Towed By A Millennial: Insight On Why Print Still Has Value

By Toby Reed

I was on my way to the airport, traveling Route 280 in New Jersey toward Newark Liberty International to make an evening flight to Kansas City. For whatever reason, my car had other plans. With a flicker of my dashboard lights, and a sudden hesitating lunge forward, I realized I needed to pull over. My alternator had given up, and so had I on my hopes of making my flight.

Resigned to the fact that I wouldn’t be going to Kansas City this evening I called AAA for a tow. I rearranged my flight and rental car reservations to the following morning from my phone, and awaited the arrival of the tow truck. While I was annoyed at my circumstance, I was grateful at how easy it was with today’s technology to rearrange my travel itinerary and call for help. I couldn’t imagine trolling door to door asking strangers if I could use their phone.

AAA to the Rescue

Roughly 20 minutes later the tow truck arrived. Just as the AAA Service alert text and online service tracker indicated it would. Jacob, a mid-twenties Millennial exited the truck, said ‘hello’, and began loading my car onto his flatbed. As we entered the cab of his truck for our hour long trek to my neighborhood’s auto repair shop, I began to tell Jacob about my ordeal.

I also spoke with him about how I rearranged my itinerary online, and about the AAA App that texted me his estimated arrival time that I thought was pretty cool. That catapulted our conversation into technology. Jacob offered that he loved technology. He was a frequent Uber user, would never trade in his EZ Pass, and is addicted to the Waze App for finding the most efficient route when traveling somewhere. I wasn't at all surprised by this millennial’s affinity for these new age digital tools of convenience, but as our conversation continued Jacob would share something unexpected.

Big Brother Technology?

As we exited Route 280 and merged onto Interstate 80 Jacob went on and on about how great AirbnbInstagram, and self-inflatable bicycle helmets are. But his praise shifted to disdain as he spoke about the darker ‘big brother’ side of technology that he can’t stand. The highway cameras, the online pop-up ‘noise’ and spam. He spoke about the personal cost of all the technology. How he felt infringed upon when pop-up ads would interrupt his online experience, or how ‘spam’ constantly hit his mobile email during work hours when he needs to be checking his email for service calls and work related communication.

“It is just too much” Jacob advised “It is so annoying that I go out of my way NOT to buy whatever the product is they are trying to spam me with.”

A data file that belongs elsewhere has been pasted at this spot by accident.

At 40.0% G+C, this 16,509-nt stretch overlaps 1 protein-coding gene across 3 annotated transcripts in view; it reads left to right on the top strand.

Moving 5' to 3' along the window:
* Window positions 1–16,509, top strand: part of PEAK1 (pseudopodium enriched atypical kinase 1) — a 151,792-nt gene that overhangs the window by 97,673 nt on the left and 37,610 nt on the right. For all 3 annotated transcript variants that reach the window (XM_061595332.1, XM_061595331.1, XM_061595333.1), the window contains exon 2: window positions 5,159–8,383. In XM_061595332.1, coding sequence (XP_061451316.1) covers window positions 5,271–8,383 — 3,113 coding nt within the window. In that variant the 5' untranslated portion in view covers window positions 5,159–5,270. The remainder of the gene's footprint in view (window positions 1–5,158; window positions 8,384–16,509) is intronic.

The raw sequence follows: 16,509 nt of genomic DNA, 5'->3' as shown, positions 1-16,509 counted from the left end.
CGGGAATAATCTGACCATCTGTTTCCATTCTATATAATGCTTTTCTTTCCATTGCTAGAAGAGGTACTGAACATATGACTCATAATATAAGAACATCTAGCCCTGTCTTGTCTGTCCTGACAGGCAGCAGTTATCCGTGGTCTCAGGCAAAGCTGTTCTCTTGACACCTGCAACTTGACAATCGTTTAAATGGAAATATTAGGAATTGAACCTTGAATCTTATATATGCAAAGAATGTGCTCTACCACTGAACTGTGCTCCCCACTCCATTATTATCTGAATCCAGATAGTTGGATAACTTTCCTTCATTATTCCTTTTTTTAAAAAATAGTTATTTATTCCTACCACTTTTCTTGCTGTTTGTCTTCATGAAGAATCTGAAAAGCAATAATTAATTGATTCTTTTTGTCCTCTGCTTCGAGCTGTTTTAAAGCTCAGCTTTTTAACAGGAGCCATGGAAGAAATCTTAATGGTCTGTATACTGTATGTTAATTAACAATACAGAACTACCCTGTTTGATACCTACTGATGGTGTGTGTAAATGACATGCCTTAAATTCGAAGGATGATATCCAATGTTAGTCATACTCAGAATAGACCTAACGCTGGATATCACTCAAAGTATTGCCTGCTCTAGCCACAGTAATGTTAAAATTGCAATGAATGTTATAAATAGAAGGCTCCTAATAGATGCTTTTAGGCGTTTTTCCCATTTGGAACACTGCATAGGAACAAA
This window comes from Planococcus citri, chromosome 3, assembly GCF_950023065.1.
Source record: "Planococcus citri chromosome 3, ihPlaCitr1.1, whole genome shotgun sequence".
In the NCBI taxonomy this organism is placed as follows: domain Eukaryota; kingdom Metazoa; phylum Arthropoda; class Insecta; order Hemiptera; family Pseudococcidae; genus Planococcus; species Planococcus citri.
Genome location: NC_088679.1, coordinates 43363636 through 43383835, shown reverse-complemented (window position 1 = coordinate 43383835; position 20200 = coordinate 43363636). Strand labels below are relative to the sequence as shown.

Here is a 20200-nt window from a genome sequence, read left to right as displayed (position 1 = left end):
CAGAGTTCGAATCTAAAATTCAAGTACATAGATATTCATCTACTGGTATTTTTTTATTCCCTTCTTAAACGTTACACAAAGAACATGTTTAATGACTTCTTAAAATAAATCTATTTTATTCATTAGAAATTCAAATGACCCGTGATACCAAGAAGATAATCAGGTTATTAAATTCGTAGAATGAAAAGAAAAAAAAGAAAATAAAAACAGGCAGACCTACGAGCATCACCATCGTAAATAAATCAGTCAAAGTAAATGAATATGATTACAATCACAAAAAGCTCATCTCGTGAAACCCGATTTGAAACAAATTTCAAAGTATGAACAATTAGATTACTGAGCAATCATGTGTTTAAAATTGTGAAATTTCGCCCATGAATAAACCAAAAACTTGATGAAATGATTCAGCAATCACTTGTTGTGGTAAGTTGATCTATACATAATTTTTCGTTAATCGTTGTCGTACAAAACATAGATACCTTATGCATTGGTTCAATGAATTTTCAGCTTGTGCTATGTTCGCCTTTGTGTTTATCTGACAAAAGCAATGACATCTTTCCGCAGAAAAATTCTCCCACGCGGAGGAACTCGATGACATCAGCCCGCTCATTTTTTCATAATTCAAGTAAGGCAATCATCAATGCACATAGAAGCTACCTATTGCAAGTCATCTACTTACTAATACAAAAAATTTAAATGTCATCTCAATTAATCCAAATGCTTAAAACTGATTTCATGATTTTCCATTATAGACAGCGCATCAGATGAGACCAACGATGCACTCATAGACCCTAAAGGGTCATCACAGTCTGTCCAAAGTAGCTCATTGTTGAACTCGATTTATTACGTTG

About three quarters of the way through our journey, and intrigued by the turn in the conversation, I was curious what Jacob thought of print. Was print annoying? Was direct mail in his USPS mailbox invasive? Did he have the same disdain for all forms of solicitation period?

“No.” Said Jacob, “I like mail”.

“Give me a break!” I retorted. “You, LIKE mail?”

“Yes” Jacob countered with a laugh. “Seriously, the thing about mail is that I know what to expect when I go to the mailbox. I know there will be bills, advertisements, a catalogue or whatever, but at least I am checking my mailbox when I am ready to view what is in it. The other stuff, the spam and the pop-ups and all that, it is just nonstop following me everywhere. It’s so annoying. Really I just cannot stand that stuff."

Millennial Affinity Towards Direct Mail

Being a print guy, I was excited to hear of Jacob’s view on printed communications. Especially those directed to the mailbox. Much has been studied and written about the preferences of the 75 million Millennials in our country as they have quickly become the largest and one of the most important economic generations in our current economy. Being digital natives, many assumed the Millennials would gravitate solely toward digital marketing communications and leave behind the print and mail forms of communication. But studies, as my conversation with Jacob confirms, suggest Millennials like a combination of the two. They suggest that print, has an important place in the marketing mix when it comes to reaching Millennials.

As we pulled into my local garage I asked Jacob if he ever actually took action on any of the printed offers he got in the mail.

“Sometimes if it’s something that interests me.” He offered. “If it saves me money and I can use a coupon online or something right then and there, even better.”

I thanked Jacob as I took my bags out of his cab and exited the truck. He logged into his iPad to let AAA know his call was complete and to see where his next pick up was. As I walked away to a car where my wife was waiting, Jacob wished me well.

My wife asked, “What were you two talking about?”

With a smile I replied, “Nothing really. Just the future of direct mail."

Technology and Print: Working in Tandem

As we pulled out of the lot I reflected on my conversation with Jacob about technology and print and the problem I had with the alternator in my car. And I couldn’t help but to notice a parallel.

Much like an alternator needs to work in tandem with a car battery to ensure your car remains in good working order, an effective multi-channel marketing approach needs to leverage the benefits of both digital and printed media to achieve their most optimal result.
 

That, in today's environment, is a truism. Even with Millennials; like Jacob.

 

Categories:

Add new comment